Monday, October 31, 2016

I want Roosevelt Again.

In mid October, we went to New York and stayed with friends at their cabin in the Catskills.  The town is a charming little hamlet called Phoenicia.  Its just a few miles from another town known as Woodstock. Their cabin, called Bear Cottage, is absolutely charming and is available through air B and B.

The last time I was in that part of New York, I had come to a little concert up a little further north of there.  My girl friend from the City called me and told me I should quit my summer job in New Mexico and get myself up there.  Well, I had pretty much finished my work in Albuquerque, so I thought "why not"?

Within hours, I was on my way back to Amarillo where I borrowed an American Express card from mothers sisters husbands younger brother.  I have no idea why he did it, but he did.  Remarkably, in a few days, I was landing in upper New York state and on my way to meet my girl friend and head to the concert.

Oddly enough, after we met up, we never made it to Woodstock.  So all my life I've told folks that I went to Woodstock.  I just didn't get there. It was 1969.

Well,  47 years later, I did.  I made it to Woodstock  (not the site of the concert)

While we were there, we made a big day trip of going to Hyde Park and to the home of FDR. Here at Springwood,  the 32nd president of the United States is buried in the rosegarden with his remarkable wife and partner cousin Eleanor.  As luck would have it, we were there on Eleanor's birthday, so we got see other Roosevelts while visiting.

We toured the house and the presidential library and even went over to Val Kil cottage which was Eleanors's hide away from Franklin's mother, who as a Deleano, inherited perhaps 10 millions dollars in the early 1900s when her father passed on.

From Wikipedia:

Roosevelt was born in 1882, to an old, prominent Dutch family from Dutchess County, New York. He attended the elite educational institutions of Groton School and Harvard College. At age 23 in 1905, he married Eleanor Roosevelt, with whom he had six children. He entered politics in 1910, serving in the New York State Senate, and then as Assistant Secretary of the Navy under President Woodrow Wilson. In 1920, Roosevelt ran for vice president with presidential candidate James M. Cox, but the Cox/Roosevelt ticket lost to the Republican ticket of Warren Harding and Calvin Coolidge.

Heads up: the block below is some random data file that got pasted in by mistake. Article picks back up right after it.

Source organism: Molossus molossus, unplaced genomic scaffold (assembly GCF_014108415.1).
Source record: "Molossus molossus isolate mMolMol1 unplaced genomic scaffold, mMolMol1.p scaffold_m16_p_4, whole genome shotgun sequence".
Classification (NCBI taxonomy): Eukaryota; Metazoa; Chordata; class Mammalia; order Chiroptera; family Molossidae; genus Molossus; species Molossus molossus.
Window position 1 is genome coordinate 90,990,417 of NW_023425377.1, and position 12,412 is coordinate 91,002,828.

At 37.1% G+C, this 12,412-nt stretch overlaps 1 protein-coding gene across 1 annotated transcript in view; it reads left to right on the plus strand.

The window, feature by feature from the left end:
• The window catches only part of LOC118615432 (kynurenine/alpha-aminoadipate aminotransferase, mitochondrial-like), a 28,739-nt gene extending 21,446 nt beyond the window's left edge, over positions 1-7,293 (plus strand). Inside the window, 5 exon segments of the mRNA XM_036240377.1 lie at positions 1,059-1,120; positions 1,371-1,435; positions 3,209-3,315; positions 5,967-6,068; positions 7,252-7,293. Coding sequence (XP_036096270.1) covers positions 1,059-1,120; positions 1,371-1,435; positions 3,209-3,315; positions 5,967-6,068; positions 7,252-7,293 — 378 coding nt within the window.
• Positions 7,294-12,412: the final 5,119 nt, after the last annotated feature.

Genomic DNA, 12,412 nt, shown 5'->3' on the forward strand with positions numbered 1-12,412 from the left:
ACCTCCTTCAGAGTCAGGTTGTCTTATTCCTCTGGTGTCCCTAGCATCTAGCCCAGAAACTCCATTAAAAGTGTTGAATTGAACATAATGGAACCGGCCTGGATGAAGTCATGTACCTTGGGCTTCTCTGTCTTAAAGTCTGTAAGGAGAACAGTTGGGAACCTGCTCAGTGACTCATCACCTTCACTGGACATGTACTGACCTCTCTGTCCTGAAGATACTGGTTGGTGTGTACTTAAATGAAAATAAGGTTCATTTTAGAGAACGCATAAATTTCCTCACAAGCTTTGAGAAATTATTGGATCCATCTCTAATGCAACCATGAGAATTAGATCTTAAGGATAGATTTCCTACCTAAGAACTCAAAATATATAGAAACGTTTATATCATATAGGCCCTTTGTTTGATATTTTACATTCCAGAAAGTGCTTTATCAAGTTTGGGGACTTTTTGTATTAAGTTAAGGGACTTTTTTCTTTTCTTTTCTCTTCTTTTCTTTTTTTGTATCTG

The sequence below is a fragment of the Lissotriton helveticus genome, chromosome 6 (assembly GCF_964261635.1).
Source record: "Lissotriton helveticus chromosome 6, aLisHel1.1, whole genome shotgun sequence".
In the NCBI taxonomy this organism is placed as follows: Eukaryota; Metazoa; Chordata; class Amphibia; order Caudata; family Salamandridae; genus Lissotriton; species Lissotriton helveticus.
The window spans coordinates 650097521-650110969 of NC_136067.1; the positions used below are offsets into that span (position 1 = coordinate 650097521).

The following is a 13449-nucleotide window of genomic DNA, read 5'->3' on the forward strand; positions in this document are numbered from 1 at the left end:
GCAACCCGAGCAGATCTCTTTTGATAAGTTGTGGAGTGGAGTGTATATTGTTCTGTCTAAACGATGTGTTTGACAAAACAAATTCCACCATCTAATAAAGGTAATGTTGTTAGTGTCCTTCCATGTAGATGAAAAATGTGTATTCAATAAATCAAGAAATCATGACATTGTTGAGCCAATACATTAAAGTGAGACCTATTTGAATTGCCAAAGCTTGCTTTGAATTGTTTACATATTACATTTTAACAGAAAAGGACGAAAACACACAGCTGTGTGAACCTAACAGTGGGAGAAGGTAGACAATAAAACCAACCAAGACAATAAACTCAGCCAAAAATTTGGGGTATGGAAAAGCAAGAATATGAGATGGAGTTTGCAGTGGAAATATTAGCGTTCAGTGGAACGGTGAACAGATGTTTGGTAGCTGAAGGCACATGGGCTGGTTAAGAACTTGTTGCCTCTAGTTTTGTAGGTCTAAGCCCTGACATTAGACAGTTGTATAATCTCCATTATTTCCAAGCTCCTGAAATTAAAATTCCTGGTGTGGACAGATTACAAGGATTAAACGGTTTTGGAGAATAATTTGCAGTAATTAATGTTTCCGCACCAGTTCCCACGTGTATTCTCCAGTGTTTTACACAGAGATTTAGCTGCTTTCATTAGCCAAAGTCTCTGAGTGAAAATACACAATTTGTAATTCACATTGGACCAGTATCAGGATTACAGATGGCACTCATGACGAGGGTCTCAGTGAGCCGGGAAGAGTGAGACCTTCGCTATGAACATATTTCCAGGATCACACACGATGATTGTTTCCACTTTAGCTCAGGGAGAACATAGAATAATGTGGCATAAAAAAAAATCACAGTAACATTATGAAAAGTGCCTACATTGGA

Roosevelt was stricken with debilitating polio in 1921, which cost him the use of his legs and put his future political career in jeopardy, but he attempted to recover from the illness, and founded the treatment center for people with polio in Warm Springs, Georgia. After returning to political life by placing Alfred E. Smith's name into nomination at the 1924 Democratic National Convention, Roosevelt, at Smith's behest, successfully ran for Governor of New York in 1928.
In office from 1929 to 1933, he served as a reform governor promoting the enactment of programs to combat the Great Depression besetting the United States at the time.
Here is this great man that was much bigger than life...he was after all on the dime when I was growing up.  As we toured the house, I couldn't quite get over seeing his home, his bedroom, and the giant living room where many fireside chats were delivered.  The home is nice, very nice, but not ostentatious.

But what stuck with me was seeing his bathtub, the bathtub where FDR probably took thousands of baths in his lifetime.  He was born in that house. There is  probably FDR DNA all over the place still.

One of the bedrooms was slept in by not only  King Edward but also Winston Churchill.  It was nice but not royal.

When we went outside, one of us said,  "that house was a HOME"

FDR actually was the architect of the rather large addition that doubled the size of the house when he was a young man.

The FDR story is a remarkable story but his victory over the Depression and over the Axis powers was foreshadowed by his remarkable spriritual victory over POLIO.

After touring the house, we went through the presidential libary, which unlike other presidential libraries, was built while FDR was still president.  He actually had a private study in the library.

Later we went to the gift shop.

I bought some campaign pins from his third run for office.

They said I want Roosevelt...Again.

I do too.


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